It is astonishing how a massive body of people who follow history’s most non-conformist leader now struggle to resist conforming to a world that distracts from and rejects all they stand for. Out of everything Jesus taught, preparedness for being unmistakably different was one of the lessons most common to His ministry. Yet it is one disturbingly lacking in our generation. His people are to be a light in a dark world, not ashamed to acknowledge their beliefs and behaviors that depart from the mainstream in unpopular ways. I don’t want to be part of a Christianity that craves mainstream acceptance. I want to be part of the Christianity that relentlessly pursues a focus on worldwide repentance.
Jesus Christ taught His disciples many profound truths about humility, prayer, grace, suffering and the power of God among a host of other issues critical to following Him. Many of these topics are now titles of new books, flashy conferences and sermon series. But He also covered some less popular topics, like sincerity in religious practice, rejecting the sins culture celebrates, the responsibility to embrace the marginalized instead of shunning them like the wealthy cultural elite and our call to boldly respond in faith when facing opposition. Teaching others to obey what He commanded is part of the Great Commission. However, it is important to note that Jesus charged His church with teaching “all” that He commanded.
Out of everything Jesus taught, preparedness for being unmistakably different was one of the lessons most common to His ministry. Yet it is one disturbingly lacking in our generation.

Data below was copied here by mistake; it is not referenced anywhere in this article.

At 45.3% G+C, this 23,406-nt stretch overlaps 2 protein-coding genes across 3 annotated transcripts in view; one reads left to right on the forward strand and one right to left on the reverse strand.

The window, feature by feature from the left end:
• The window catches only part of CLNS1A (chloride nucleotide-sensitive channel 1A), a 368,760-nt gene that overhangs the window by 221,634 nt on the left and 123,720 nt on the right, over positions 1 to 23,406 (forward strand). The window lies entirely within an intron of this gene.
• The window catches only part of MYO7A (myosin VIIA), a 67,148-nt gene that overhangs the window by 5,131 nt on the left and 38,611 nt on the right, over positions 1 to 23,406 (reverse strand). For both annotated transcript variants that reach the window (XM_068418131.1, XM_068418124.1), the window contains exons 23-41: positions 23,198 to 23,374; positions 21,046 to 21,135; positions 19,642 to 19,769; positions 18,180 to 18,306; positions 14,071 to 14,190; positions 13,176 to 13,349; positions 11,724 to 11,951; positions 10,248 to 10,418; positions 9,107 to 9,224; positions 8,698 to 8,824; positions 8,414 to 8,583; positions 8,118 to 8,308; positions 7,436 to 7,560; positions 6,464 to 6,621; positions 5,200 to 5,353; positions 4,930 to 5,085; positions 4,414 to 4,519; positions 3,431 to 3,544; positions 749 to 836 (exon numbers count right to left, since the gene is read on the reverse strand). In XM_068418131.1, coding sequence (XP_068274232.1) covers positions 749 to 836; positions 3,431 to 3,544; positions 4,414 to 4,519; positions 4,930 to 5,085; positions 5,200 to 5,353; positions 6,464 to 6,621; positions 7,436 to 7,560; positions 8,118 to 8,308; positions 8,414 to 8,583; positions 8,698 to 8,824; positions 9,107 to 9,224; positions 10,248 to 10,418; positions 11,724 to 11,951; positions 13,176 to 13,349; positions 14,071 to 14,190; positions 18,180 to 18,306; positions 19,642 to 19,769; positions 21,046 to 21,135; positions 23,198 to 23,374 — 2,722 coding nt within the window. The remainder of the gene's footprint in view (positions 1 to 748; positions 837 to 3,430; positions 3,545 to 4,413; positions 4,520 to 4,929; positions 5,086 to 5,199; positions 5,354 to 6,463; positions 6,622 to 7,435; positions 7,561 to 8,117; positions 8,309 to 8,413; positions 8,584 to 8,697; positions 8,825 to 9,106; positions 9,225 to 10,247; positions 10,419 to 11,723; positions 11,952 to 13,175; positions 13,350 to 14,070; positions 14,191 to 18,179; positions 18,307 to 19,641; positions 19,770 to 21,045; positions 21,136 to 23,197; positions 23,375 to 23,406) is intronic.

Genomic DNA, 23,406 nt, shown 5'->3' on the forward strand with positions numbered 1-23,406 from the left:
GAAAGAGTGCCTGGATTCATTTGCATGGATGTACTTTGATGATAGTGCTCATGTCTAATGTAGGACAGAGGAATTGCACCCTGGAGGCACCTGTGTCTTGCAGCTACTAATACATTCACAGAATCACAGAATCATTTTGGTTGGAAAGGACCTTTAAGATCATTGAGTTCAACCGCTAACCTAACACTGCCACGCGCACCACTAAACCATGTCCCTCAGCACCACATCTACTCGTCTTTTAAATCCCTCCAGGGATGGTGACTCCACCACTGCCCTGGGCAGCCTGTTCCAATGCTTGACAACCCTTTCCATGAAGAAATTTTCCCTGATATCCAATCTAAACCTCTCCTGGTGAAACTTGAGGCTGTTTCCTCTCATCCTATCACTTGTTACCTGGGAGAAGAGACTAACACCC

One of Jesus’ most marvelous qualities was His readiness to be distinctly counter-cultural. Jesus was a righteous non-conformist, and Christians are to follow Christ’s example. Of course we are not called to be distinct for distinction’s sake alone. Christian peculiarity is not about rejecting humanity’s opinions to gain admiration. Rather it is fueled by an unrelenting commitment to being who Christ called us to be without regard to our circumstances and surroundings. Blessed is the generation that is confident like a tree planted by water, that does not fret in either the drought or the downpour.
To live as righteous non-conformists, the body of Christ must wisely and boldly avoid temptation where our culture promotes indulgence. It must forgive, even when vengeance is justified by worldly standards. It must gently confront sin, even if it fosters awkward circumstances ripe with tension. Perhaps most importantly, it must love unconditionally, even the people our society considers disgusting, disposable or despicable.
There’s nothing inherently wrong with having friendships with unbelievers built on common interests. The call to non-conformity concerns those parts of our culture distinctly out of tune with the Word of God. That is when we should call each other to unashamedly battle the temptation to harmonize.
It feels good to fit in. It feels right to be accepted and affirmed. This is what is so lovely about the unflappable love of God for us. We need to be comfortable with living differently. Following Christ will not always be cool, and it will never be mainstream. We cannot serve two masters. Trying to follow Christ and gain acceptance from a world that hates Him is a hopeless endeavor. It is time to reevaluate whether we have learned from Christ how to be righteously abnormal. And it is time to pray for the audacity to shine like stars in a dark and twisted generation.